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A Little Bitty Garden


Maybe someday my garden will actually look like this!!!

That’s what I have now! I actually am really excited and feel so super grown-up! I have always hated anything to do with yard-work, much preferring to be in the house accomplishing something. I guess I just hate bugs and dirt and…the unknown?

But now with three little mouths to feed (that really can eat more than I do!), I am desperately looking for ways I can decrease our costs while still serving up wholesome, real foods. So, I turn to the world of gardening. Did you know it’s far more difficult than planting something in some dirt and watering every day??? There’s a whole science to it. Ok, so I really did know that, but I didn’t know as much of the science as I know now…and there’s a lot to learn.

Last  year I attempted tomatoes. No good. Snails got every single one. Or the birds. Or the deer that roam in our neighborhood. (Yes, neighborhood. We also have several black bears, racoons and lots of other wildlife!) This year I’m attempting just a few things: lettuce and spinach and tomatoes (suuuuckerrrr) and some herbs. I really don’t see how the costs will decrease, though, unless I grow massive quantities (and am successful, obviously!) since the darn start-up costs were tremendous!!! These little seeds want better nutrient-dense soil than our little Florida dirt has to offer. Great. So I bought soil. Dirt. I actually paid money for dirt:

“I’m sorry, you said the DIRT is how much?!?!”

But such are the sacrifices of a gardener. Or so I hear. So this lettuce better grow. And I’m talking it better grow lots. Or I’ll have one unhappy Farmer McGregor…and I won’t be so thrilled, either! So, anyone got any tips or tricks for me? Great websites or books (preferably with pictures and one sentence per page =)? I’m not afraid to beg: pleeeeeeeeeeeease help me!

Oh, and don’t laugh at me. Or my little garden. Stopit! I can hear you!!! =)

Grow, little seeds, grow!!!....I said GROW!

Grow, little seeds, grow!!!….I said GROW!

A load of pot. Kidding.



The very expensive dirt.

The very expensive dirt.

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photo credit: Distant Hill via photopin cc


  1. Next time, you can buy a soil testing kit and use it where you’re going to plant veggies. It will tell you which nutrients you’re deficient in. Then take those numbers to a garden center and they’ll give you fertilizer that is best for your soil. Buying soil is a good idea, but changing the soil that you have is even better, and usually cheaper. (unless you need potting soil for containers, then it’s so much easier just to buy that in bags)

    Good luck with your veggies.

    • Oooh! I hadn’t heard about this! Thank you so much! I’ll have to try this next year. We did do containers only because it *seemed* easier than big ol’ beds. Hopefully after my amazing haul of a harvest, I’ll feel ready to attempt beds next year and can scientifically ascertain the soil deficiencies. =D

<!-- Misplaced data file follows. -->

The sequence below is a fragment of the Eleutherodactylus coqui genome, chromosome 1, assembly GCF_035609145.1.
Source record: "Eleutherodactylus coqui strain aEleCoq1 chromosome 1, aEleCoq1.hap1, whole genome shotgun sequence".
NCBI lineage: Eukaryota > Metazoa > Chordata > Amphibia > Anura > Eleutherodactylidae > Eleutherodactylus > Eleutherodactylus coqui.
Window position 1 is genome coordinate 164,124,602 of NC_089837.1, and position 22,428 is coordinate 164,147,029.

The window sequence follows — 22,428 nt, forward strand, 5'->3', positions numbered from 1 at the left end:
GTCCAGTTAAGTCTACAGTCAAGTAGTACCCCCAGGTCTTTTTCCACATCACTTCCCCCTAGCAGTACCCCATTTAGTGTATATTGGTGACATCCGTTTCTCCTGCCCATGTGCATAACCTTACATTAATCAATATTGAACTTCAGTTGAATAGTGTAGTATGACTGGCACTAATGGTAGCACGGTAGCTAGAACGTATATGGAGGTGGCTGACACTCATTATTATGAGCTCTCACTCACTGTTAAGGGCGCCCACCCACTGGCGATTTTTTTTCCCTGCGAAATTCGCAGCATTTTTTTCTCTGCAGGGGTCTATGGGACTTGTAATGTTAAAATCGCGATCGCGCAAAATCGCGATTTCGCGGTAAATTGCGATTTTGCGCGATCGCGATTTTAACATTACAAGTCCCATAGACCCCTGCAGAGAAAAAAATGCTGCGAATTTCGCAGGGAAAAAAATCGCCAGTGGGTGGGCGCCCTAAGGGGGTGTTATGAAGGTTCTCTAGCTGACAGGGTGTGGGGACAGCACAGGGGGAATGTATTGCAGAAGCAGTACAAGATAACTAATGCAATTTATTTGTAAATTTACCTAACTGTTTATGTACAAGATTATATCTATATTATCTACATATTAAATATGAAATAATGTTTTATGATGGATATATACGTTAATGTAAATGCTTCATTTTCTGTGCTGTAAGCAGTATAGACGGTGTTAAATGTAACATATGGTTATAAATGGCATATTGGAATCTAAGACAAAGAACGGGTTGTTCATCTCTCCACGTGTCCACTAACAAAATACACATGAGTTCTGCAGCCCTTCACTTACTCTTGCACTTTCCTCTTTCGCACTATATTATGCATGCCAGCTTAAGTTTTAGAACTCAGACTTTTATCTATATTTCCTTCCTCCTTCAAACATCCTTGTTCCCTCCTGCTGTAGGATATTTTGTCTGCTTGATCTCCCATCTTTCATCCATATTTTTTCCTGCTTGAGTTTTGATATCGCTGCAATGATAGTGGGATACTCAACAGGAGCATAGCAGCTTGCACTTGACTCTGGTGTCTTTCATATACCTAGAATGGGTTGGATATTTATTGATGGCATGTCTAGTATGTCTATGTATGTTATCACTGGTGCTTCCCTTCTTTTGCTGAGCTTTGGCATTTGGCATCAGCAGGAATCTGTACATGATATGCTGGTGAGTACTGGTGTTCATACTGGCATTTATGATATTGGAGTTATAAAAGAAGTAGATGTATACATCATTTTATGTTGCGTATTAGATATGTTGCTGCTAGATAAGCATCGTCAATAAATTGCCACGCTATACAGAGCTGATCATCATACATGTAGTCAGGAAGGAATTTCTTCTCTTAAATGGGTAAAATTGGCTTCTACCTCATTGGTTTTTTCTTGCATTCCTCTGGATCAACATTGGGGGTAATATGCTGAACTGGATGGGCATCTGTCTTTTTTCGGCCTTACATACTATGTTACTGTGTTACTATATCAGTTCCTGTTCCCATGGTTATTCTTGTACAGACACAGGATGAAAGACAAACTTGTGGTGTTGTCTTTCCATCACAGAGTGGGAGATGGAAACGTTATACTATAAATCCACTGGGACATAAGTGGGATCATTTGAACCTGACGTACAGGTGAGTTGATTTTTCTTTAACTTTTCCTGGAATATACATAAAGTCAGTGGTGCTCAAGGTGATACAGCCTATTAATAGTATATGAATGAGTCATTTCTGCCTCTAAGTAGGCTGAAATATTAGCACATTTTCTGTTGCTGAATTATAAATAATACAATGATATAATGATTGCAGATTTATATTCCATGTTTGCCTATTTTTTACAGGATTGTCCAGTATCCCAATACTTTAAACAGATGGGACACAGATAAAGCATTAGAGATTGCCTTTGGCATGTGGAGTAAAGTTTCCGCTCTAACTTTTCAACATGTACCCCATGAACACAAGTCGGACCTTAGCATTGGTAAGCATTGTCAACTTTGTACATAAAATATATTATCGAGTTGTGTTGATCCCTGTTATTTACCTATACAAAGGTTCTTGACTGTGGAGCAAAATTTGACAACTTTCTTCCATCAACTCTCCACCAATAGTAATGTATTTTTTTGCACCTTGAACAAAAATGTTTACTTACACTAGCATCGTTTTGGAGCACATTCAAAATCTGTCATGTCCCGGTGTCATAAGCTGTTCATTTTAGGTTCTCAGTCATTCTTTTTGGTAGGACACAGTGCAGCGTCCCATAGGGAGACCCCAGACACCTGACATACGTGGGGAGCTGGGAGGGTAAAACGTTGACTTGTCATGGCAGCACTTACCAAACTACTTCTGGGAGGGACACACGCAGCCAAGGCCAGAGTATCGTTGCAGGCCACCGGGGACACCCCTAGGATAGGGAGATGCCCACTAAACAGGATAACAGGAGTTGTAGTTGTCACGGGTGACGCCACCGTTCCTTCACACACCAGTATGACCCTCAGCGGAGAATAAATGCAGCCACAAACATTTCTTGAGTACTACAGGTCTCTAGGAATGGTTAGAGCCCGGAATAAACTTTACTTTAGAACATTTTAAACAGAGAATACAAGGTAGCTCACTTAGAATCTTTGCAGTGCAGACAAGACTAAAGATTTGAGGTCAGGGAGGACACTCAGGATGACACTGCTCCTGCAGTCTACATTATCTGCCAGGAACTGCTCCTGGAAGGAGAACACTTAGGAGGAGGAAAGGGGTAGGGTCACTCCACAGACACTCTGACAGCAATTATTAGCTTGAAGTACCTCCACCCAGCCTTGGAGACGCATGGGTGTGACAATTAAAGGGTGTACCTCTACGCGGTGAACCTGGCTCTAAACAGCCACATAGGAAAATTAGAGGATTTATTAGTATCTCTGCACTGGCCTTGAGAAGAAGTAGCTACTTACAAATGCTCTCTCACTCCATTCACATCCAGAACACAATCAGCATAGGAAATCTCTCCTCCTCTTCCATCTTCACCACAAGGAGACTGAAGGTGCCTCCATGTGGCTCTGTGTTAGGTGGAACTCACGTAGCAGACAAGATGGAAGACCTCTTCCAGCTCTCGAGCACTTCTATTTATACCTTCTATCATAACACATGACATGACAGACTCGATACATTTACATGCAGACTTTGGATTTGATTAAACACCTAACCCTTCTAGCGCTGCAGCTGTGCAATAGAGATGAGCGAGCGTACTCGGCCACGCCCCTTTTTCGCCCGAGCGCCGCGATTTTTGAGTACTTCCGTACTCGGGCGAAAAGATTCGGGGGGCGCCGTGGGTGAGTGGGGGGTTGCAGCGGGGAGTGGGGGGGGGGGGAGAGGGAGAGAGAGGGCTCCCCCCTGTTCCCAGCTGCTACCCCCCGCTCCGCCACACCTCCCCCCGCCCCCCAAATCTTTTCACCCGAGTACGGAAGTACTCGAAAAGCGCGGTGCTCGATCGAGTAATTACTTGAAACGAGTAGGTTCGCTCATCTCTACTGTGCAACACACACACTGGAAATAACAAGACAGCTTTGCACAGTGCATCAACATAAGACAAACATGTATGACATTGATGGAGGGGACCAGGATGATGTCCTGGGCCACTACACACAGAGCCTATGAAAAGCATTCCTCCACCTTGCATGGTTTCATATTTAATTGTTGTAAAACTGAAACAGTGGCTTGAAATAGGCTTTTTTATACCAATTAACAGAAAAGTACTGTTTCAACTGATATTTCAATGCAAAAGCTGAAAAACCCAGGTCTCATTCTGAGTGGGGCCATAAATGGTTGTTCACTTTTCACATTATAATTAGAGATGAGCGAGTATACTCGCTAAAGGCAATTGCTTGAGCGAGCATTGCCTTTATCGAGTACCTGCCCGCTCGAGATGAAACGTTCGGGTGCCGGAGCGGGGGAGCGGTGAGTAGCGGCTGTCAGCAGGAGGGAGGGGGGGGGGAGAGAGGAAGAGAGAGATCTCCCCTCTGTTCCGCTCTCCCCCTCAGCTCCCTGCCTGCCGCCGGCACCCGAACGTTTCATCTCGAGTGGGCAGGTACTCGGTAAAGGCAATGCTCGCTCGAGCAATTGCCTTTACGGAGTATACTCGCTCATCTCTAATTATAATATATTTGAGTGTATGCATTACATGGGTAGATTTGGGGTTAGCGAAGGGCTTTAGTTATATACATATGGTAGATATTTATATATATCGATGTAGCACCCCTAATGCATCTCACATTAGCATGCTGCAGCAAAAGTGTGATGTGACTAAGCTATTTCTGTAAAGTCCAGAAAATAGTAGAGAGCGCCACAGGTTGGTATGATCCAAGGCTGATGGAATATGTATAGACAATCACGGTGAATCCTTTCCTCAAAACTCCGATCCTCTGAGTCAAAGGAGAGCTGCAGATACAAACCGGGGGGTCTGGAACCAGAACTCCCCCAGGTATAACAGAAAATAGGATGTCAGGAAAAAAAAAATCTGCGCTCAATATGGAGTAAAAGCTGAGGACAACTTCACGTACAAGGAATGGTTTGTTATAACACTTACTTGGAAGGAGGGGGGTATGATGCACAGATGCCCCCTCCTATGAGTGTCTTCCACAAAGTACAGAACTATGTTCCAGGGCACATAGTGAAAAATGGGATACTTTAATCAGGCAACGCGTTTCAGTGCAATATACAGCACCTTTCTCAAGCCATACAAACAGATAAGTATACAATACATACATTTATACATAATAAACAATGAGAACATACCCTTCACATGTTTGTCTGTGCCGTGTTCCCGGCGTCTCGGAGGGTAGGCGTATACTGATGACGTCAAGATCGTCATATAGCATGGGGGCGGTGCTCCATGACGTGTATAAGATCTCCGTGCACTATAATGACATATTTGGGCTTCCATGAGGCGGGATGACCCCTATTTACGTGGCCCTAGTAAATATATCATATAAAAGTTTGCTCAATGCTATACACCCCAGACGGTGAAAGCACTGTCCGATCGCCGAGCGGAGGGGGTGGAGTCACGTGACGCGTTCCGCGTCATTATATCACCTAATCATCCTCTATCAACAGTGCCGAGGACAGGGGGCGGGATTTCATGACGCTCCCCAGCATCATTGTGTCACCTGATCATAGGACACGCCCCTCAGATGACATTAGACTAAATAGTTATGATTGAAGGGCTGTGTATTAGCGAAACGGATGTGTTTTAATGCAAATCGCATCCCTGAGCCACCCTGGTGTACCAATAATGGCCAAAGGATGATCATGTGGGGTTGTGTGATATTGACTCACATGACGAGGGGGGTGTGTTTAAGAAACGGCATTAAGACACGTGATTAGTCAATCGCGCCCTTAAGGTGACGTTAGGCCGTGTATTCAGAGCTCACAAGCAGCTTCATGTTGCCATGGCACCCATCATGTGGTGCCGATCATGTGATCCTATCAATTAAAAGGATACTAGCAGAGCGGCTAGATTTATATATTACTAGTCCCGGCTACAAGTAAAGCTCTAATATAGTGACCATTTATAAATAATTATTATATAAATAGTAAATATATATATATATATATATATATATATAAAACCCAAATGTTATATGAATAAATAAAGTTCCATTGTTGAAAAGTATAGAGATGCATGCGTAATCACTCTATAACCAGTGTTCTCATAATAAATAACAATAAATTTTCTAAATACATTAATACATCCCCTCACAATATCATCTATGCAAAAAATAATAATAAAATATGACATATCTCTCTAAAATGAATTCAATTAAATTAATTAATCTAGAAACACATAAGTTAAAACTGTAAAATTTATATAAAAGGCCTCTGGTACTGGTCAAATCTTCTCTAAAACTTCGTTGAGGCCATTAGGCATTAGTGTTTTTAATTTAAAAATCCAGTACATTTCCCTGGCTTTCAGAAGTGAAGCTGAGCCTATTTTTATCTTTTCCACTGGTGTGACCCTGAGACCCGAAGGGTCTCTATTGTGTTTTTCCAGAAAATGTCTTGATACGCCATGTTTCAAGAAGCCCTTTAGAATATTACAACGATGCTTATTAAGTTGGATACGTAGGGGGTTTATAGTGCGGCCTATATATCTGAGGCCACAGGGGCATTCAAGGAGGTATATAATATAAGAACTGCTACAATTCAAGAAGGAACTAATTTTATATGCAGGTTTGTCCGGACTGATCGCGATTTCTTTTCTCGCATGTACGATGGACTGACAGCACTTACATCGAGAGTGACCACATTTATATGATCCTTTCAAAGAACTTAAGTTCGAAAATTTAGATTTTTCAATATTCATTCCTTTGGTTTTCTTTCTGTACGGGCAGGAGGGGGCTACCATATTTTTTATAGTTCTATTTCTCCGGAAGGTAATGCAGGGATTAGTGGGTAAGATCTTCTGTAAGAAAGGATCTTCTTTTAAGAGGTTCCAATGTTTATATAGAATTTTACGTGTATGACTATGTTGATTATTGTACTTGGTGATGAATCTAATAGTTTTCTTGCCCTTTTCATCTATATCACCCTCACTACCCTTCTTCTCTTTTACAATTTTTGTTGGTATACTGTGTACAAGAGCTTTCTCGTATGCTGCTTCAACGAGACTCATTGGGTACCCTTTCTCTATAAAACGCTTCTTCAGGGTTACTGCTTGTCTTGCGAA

• Ooo, I love container gardening. Save the soil from this year, and chop up the roots that were in the container. A bit of fertilizer and maybe some vermiculite (one of the ingredients of potting soil) and you should be good to go for next year. By the way, did you know that there is no soil from the ground in potting soil? It’s too heavy to go into pots, so they had to put together ingredients that were light enough for pots that plants could still grow in. That’s why it costs so much.

        You might be interested in this one post I wrote about herb container gardening:

  2. Great post! I am currently growing cilantro. Very pleased with how they are growing 🙂

  3. Jenn, I’ve been trying to garden in Florida for years and honestly so far it is more of an expensive hobby than a way to save money on food. BUT, here are a couple of tricks I’ve tried that are paying off.

    First of all, I compost directly into my garden beds. Last fall I set up some raised beds (commandeered an old backless wooden bookshelf and just laid it out on its side) and rather than buying dirt, started throwing my kitchen waste directly into the soil and spading it under. So long as no meat or dairy makes it in, it doesn’t stink or attract flies if it’s properly covered up. Since I’m spading under another batch every couple of days, it gets constantly “turned” (which never happened with a traditional compost pile) and I skip having to haul it from a pile to the garden. It amends the soil, without spending a dime more than I already spent on produce and eggs. The most fun is when random things sprout by themselves from my kitchen trash. Right now I have a batch of onions, a tomato plant, and a squash that has been producing like crazy, none of which I planted myself.

    Now, we don’t have the wildlife issues you have, so if this is an endeavor likely to fill your yard with black bears, I suppose it’s not worth it! The other option I find myself turning to more and more is figuring out what kind of edibles I can incorporate into my landscape. I have three blueberry bushes in my front yard right now deciding if they will thrive there – if they do well I plan to do a whole hedge of them. There’s a baby avocado tree (which also sprouted from my compost pile) in the back yard, and I’m planning to put in some blackberries there as well. Shrubs and trees, once established, are easier to care for and cheaper to maintain than annual vegetables.

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